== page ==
Reynold Lazarus, 29, a financial analyst, has been on sick leave for the last two weeks due to fever and body pain. He is under treatment for dengue. When he consulted a doctor, the first question was whether there was an open drain in front of his house in fourth main, fourth block, HBR Layout.
It turned out that BBMP had opened a drain in front of Lazarus’s house for some work three weeks ago, but is yet to close it. He later learnt that many neighbours too were infected by various diseases that are being attributed to the open drain.
Ironically, BBMP has been running a campaign warning citizens about dengue, including advising against leaving stagnant water as it is a breeding ground for mosquitoes which transmit the virus. Speaking from his hospital bed, Lazarus said that the BBMP wanted to widen a storm water drain. However, as elections approached, the work was abandoned, he says. When the city received rains recently, water started collecting in the open drain. Mosquitoes started breeding in the stagnant water, he added.
His sister Michelle George said, “Doctors clearly say that mosquitoes had infected my brother. After my brother’s hospitalisation, I got to know that many neighbours too are suffering from various diseases. I made several rounds of the BBMP office requesting the civic body to close the drain. Initially, I was told that I need to wait till the elections get over. The elections are over, but civic officials are least bothered. On the one hand, I need to attend to my brother. On the other, I am forced to plead with BBMP so that others in the family are not infected.”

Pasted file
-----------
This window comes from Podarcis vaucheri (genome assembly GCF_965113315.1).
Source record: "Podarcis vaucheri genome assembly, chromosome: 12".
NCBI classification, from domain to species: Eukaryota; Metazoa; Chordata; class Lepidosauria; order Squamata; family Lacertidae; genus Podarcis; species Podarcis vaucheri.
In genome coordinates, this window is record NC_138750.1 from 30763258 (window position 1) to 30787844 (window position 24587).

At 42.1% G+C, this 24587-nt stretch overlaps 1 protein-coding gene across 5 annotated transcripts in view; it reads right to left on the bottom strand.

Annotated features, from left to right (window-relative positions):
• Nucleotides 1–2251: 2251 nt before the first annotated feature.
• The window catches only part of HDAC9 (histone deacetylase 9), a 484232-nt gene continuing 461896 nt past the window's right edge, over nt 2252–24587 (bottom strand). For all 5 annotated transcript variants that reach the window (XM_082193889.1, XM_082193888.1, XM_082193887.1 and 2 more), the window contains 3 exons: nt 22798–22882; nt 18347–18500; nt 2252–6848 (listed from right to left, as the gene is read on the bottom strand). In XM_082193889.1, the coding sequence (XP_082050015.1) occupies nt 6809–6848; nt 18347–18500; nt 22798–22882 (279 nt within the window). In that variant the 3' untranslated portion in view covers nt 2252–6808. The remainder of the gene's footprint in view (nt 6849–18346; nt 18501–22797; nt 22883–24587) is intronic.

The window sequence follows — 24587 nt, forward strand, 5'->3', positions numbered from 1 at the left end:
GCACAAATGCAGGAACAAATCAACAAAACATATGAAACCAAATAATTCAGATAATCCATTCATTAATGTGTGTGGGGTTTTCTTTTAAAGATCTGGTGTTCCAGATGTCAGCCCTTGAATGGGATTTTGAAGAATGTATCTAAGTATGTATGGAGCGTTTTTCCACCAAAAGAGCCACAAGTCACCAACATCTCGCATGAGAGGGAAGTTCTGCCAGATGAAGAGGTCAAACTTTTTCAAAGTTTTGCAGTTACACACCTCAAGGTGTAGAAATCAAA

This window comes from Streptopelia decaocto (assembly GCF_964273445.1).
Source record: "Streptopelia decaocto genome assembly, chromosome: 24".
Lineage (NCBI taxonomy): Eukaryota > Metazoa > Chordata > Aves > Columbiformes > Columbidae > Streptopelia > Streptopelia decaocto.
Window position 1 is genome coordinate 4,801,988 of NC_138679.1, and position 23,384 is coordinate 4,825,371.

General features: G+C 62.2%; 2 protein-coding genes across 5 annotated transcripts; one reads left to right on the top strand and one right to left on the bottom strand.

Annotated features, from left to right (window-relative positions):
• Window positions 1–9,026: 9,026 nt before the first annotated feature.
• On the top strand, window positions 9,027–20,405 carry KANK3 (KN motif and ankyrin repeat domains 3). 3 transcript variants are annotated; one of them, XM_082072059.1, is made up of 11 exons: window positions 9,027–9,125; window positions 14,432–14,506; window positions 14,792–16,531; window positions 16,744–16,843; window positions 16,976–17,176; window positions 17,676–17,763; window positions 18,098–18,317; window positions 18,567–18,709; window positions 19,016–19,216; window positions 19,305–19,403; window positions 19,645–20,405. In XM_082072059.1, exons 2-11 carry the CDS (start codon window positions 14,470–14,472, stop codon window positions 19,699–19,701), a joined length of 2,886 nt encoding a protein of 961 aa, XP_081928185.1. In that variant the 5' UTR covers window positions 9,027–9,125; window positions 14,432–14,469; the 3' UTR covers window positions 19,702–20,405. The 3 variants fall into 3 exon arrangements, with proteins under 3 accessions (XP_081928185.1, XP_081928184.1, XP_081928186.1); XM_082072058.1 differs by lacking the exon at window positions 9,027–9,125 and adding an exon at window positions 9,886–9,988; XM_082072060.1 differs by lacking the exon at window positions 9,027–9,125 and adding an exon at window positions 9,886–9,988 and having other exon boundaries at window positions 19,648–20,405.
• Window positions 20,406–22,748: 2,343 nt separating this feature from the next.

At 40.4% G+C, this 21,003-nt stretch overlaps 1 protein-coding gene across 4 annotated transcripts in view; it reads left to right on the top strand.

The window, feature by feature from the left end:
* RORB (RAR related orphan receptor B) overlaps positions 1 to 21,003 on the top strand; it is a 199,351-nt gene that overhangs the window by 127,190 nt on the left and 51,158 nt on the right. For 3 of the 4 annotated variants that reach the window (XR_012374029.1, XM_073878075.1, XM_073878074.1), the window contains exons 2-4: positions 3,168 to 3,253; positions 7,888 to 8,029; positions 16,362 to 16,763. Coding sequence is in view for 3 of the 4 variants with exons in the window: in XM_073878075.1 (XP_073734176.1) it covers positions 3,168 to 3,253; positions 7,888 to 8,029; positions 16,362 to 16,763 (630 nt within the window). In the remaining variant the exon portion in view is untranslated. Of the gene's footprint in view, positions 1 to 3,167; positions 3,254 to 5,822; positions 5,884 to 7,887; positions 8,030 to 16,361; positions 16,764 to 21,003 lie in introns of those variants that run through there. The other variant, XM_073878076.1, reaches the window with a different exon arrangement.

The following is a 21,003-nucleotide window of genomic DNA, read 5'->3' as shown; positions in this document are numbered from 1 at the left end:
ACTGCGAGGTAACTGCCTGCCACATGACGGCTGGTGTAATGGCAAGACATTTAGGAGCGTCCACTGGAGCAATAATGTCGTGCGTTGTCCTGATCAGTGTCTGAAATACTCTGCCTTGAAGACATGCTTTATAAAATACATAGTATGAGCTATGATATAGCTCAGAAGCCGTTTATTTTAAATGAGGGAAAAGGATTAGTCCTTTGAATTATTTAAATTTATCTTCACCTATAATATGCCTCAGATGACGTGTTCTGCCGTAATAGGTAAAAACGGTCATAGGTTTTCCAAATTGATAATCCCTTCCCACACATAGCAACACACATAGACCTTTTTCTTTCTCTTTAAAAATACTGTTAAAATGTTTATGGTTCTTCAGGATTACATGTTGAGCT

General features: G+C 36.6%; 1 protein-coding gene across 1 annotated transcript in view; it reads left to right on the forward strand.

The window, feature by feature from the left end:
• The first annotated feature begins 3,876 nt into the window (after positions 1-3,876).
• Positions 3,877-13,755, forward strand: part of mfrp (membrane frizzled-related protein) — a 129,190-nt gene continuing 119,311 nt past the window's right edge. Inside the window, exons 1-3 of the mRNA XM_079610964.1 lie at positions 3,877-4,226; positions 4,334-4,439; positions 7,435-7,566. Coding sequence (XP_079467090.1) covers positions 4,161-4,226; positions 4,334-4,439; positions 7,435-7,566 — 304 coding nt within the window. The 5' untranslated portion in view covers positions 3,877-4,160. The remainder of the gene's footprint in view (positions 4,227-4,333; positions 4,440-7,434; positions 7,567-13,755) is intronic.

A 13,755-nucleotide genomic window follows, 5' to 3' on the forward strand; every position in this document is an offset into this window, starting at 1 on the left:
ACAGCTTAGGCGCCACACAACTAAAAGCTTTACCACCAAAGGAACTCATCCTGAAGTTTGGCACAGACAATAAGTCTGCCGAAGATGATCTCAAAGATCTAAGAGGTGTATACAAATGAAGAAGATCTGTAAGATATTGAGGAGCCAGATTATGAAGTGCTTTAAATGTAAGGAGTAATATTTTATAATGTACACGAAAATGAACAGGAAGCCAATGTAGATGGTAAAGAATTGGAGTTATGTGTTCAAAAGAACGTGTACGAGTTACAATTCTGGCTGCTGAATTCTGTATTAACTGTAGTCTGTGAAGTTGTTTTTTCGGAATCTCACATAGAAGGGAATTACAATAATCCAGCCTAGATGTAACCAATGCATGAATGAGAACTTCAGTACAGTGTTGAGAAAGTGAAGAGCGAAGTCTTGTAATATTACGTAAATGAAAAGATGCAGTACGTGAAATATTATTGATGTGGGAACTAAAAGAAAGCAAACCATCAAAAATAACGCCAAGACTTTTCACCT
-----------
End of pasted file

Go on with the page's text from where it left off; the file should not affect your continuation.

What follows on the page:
Prakash, 35, another resident of the area who works in a private firm, is down with typhoid. He told Bangalore Mirror that he was infected by the water-borne disease due to the open drain.
Mangala Prabhakar, a resident of the locality, said, “When it rained heavily, drain water reached my door. Not only does it stink, even snakes are coming inside. We can’t get out of the house in the evening due to mosquitoes around the house. Civic workers opened the drain a few days before the elections, but left the work incomplete. No civic worker or elected representative is bothered about this problem despite repeated complaints.”
Local corporator (ward number 24) P Govindaraju said, “Widening of the drain is a Herculean task, which requires a minimum of two months. We had to stop mid-way due to the election code of conduct. However, we have resumed work. If anyone has fallen sick, I would be the first person to take care of them. I will visit the residences of every affected citizen and help them monetarily to bear their hospital expenses.”